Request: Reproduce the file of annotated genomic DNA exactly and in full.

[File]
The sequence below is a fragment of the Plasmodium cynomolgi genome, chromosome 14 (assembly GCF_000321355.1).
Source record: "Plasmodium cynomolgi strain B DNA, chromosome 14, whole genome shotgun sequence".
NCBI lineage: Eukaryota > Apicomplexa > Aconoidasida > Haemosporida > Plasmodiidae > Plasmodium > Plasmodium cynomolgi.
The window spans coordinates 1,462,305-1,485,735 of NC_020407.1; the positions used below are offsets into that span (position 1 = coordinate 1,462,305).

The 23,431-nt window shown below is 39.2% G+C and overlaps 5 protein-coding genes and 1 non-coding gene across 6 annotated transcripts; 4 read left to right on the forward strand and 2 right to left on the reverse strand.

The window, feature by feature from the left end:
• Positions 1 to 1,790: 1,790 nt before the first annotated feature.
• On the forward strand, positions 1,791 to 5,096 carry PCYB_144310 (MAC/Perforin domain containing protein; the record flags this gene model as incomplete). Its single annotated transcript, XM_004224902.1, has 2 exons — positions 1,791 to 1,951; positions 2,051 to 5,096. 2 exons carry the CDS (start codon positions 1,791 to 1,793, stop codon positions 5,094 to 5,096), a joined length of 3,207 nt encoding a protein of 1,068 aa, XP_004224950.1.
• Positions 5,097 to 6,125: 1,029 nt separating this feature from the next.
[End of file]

The sequence below is a fragment of the Plasmodium cynomolgi genome, chromosome 14 (assembly GCF_000321355.1).
Source record: "Plasmodium cynomolgi strain B DNA, chromosome 14, whole genome shotgun sequence".
NCBI lineage: Eukaryota > Apicomplexa > Aconoidasida > Haemosporida > Plasmodiidae > Plasmodium > Plasmodium cynomolgi.
The window spans coordinates 1,462,305-1,485,735 of NC_020407.1; the positions used below are offsets into that span (position 1 = coordinate 1,462,305).

The 23,431-nt window shown below is 39.2% G+C and overlaps 5 protein-coding genes and 1 non-coding gene across 6 annotated transcripts; 4 read left to right on the forward strand and 2 right to left on the reverse strand.

The window, feature by feature from the left end:
• Positions 1 to 1,790: 1,790 nt before the first annotated feature.
• On the forward strand, positions 1,791 to 5,096 carry PCYB_144310 (MAC/Perforin domain containing protein; the record flags this gene model as incomplete). Its single annotated transcript, XM_004224902.1, has 2 exons — positions 1,791 to 1,951; positions 2,051 to 5,096. 2 exons carry the CDS (start codon positions 1,791 to 1,793, stop codon positions 5,094 to 5,096), a joined length of 3,207 nt encoding a protein of 1,068 aa, XP_004224950.1.
• Positions 5,097 to 6,125: 1,029 nt separating this feature from the next.